Fran Hawthorne





Fran Hawthorne



For more than 20 years, Fran Hawthorne has followed the rise of 401(k) plans, the fall of old-fashioned pensions, and the ins and outs of Wall Street's dance with Washington, as an editor and writer at Fortune, BusinessWeek, and Institutional Investor magazine (where she's now a senior contributing editor). She is the author of three books on health care and investing, including Inside the FDA: The Business and Politics Behind the Drugs We Take and the Food We Eat (Wiley, 2005) and The Merck Druggernaut: The Inside Story of a Pharmaceutical Giant (Wiley, 2003). In addition, Hawthorne writes regularly for The New York Times, Newsday, The Scientist, Worth, Crain's New York Business, and many other publications. She was also selected to be a c ...more

Average rating: 2.98 · 337 ratings · 61 reviews · 9 distinct works · Similar authors
Ethical Chic: The Inside St...

2.86 avg rating — 244 ratings — published 2012 — 5 editions
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Inside the FDA: The Busines...

3.57 avg rating — 56 ratings — published 2005 — 8 editions
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The Merck Druggernaut: The ...

3.33 avg rating — 18 ratings — published 2003 — 7 editions
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The Overloaded Liberal: Sho...

2.42 avg rating — 12 ratings — published 2010 — 4 editions
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Pension Dumping: The Reason...

2.50 avg rating — 6 ratings — published 2008 — 7 editions
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A Brief History of American...

liked it 3.00 avg rating — 1 rating — published 2013 — 2 editions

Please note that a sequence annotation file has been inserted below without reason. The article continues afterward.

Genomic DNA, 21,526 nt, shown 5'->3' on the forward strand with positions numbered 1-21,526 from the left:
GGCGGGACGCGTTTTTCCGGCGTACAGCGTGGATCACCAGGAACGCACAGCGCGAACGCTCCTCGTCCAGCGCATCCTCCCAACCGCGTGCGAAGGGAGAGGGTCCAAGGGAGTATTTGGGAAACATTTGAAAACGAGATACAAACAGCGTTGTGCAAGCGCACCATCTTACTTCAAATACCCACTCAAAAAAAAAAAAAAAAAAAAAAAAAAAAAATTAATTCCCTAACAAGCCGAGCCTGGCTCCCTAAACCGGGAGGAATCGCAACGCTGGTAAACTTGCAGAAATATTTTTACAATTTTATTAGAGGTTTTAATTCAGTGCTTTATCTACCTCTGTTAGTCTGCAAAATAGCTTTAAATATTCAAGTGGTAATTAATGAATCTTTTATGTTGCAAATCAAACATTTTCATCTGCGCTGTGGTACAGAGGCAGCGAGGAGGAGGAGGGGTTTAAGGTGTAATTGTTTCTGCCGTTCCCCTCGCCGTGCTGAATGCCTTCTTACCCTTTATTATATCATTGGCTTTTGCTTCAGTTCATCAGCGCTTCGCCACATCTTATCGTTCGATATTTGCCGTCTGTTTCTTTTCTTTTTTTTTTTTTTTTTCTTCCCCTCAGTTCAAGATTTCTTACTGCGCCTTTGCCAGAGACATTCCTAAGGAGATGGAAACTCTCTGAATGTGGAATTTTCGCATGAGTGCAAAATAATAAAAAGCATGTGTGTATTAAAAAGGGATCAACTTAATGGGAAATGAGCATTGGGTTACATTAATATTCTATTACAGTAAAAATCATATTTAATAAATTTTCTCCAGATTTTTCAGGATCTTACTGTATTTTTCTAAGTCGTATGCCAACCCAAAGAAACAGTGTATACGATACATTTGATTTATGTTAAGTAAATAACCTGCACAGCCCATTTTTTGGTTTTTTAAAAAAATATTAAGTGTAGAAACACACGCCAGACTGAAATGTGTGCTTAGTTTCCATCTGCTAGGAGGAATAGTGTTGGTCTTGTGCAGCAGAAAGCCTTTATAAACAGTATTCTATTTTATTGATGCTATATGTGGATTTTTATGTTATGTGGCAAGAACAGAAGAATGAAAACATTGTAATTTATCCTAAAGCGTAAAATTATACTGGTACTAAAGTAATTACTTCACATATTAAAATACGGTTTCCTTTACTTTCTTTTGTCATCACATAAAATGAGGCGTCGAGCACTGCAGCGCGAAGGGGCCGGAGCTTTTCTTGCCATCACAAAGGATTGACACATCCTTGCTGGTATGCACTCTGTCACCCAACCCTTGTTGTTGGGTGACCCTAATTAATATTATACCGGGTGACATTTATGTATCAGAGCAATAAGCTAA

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Inside the FDA

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0.00 avg rating — 0 ratings — published 2005
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Teach Yourself Visually Inv...

0.00 avg rating — 0 ratings — published 2000
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Thanks for the Burned Brew,...

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0.00 avg rating — 0 ratings — published 2015
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“In this age of consumer activism, pinpoint marketing, and unlimited and immediate information, we want the impossible: products and producers that will assure us that we are fashionable, and that don’t pollute, harm animals, or contain weird chemicals, that run on alternative energy, pay their workers good salaries, recycle their scraps, use natural ingredients, buy from local suppliers, donate generously to charity, donate in particular to their neighborhoods, and don’t throw their weight around by lobbying. (Or maybe they should lobby for the right causes?)”
Fran Hawthorne, Ethical Chic: The Inside Story of the Companies We Think We Love



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